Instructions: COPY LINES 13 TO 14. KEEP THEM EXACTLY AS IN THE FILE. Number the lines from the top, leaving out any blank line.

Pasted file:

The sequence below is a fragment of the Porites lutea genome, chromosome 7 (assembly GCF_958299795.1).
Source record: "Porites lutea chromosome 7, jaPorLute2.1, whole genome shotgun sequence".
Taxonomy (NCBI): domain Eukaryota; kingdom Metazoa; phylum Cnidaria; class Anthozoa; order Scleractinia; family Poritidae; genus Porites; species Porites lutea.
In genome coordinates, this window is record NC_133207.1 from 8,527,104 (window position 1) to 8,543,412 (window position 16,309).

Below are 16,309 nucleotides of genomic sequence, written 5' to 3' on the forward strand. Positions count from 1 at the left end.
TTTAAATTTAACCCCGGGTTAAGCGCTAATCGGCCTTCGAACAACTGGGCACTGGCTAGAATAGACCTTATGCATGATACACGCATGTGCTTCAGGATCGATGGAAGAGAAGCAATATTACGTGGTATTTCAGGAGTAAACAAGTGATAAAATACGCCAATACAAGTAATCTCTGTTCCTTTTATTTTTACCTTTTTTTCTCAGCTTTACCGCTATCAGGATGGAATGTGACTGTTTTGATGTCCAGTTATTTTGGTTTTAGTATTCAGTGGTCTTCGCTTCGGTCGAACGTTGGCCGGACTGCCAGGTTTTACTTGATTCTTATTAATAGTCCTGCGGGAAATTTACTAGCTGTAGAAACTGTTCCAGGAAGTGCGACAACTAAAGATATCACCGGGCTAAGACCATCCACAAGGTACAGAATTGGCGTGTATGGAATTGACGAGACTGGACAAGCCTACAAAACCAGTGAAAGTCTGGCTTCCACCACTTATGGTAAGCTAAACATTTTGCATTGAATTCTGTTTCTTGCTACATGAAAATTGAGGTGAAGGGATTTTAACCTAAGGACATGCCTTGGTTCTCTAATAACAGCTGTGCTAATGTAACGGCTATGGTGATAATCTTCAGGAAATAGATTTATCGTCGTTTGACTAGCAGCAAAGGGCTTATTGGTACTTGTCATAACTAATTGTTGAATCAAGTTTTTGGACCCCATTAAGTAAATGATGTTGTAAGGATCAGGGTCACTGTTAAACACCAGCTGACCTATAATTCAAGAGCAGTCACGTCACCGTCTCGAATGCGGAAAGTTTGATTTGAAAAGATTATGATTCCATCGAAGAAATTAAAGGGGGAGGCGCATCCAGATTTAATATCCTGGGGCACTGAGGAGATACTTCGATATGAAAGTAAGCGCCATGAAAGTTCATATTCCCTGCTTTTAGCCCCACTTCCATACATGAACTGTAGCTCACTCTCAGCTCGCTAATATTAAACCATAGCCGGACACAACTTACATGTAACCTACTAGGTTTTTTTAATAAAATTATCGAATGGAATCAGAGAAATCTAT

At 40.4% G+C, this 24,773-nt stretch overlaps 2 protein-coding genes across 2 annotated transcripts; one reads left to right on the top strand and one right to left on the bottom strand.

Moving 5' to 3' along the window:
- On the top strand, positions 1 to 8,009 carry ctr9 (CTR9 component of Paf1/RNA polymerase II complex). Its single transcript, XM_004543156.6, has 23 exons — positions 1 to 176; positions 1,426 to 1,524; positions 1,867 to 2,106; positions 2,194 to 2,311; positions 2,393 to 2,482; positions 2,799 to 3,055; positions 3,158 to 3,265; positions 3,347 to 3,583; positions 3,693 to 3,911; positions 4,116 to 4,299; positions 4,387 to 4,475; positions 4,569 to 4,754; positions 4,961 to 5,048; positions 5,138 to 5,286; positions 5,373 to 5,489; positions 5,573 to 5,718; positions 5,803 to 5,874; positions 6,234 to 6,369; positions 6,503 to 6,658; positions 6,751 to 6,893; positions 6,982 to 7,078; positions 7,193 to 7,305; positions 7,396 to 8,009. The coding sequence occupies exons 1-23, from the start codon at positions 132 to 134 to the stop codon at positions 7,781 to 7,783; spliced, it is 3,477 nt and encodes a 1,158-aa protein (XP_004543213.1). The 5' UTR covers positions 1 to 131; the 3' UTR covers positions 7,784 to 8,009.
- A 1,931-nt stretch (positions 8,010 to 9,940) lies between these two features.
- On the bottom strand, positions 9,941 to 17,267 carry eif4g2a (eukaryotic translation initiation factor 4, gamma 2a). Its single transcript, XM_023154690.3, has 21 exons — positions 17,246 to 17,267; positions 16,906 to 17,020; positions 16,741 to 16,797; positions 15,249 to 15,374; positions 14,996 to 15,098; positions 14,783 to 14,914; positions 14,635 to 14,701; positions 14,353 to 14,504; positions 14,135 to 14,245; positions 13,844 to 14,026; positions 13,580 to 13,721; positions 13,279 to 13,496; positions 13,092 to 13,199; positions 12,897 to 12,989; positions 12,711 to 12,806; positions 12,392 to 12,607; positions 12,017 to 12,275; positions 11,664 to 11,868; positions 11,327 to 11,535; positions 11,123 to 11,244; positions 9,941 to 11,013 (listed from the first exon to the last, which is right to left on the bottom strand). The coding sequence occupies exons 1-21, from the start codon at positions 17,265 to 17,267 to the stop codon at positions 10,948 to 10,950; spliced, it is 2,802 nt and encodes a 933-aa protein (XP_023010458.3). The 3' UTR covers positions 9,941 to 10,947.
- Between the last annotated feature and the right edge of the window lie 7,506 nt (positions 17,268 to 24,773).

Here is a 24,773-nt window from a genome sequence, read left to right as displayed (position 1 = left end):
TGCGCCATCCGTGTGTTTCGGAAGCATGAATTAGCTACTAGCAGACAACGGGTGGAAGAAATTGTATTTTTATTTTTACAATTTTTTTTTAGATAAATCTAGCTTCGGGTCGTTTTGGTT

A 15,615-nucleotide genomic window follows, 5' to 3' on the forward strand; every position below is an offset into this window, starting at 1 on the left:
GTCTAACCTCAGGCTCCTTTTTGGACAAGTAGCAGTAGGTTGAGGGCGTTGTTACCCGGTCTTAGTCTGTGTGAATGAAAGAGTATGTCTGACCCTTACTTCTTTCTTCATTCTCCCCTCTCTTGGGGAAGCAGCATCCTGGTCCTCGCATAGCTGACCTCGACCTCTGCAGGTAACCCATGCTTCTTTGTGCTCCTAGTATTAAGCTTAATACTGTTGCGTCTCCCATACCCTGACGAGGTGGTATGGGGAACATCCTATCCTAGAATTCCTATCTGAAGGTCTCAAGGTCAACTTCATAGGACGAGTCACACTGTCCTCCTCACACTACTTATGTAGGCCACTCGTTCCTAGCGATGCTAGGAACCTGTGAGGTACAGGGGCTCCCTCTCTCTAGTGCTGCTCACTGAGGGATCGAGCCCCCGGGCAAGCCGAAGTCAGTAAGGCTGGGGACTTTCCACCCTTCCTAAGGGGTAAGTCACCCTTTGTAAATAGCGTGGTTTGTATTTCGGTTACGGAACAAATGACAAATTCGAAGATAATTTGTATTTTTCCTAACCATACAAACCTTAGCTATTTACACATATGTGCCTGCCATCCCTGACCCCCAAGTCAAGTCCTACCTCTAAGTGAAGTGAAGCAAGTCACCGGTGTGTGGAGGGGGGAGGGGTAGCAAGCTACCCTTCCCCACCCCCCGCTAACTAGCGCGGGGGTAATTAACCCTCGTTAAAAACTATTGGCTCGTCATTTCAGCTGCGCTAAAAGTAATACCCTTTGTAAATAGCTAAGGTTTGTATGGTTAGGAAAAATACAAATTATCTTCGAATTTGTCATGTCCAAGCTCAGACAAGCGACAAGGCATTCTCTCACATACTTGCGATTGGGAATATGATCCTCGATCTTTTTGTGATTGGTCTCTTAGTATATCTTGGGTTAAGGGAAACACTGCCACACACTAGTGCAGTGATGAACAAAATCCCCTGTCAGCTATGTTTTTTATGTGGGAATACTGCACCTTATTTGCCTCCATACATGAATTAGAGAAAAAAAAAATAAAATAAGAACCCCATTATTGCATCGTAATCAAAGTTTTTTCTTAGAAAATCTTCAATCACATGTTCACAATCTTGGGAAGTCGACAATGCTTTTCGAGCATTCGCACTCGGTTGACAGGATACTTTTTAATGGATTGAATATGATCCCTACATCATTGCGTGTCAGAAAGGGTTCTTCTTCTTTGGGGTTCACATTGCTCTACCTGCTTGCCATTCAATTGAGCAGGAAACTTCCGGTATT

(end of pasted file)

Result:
Here is a 24,773-nt window from a genome sequence, read left to right as displayed (position 1 = left end):
TGCGCCATCCGTGTGTTTCGGAAGCATGAATTAGCTACTAGCAGACAACGGGTGGAAGAAATTGTATTTTTATTTTTACAATTTTTTTTTAGATAAATCTAGCTTCGGGTCGTTTTGGTT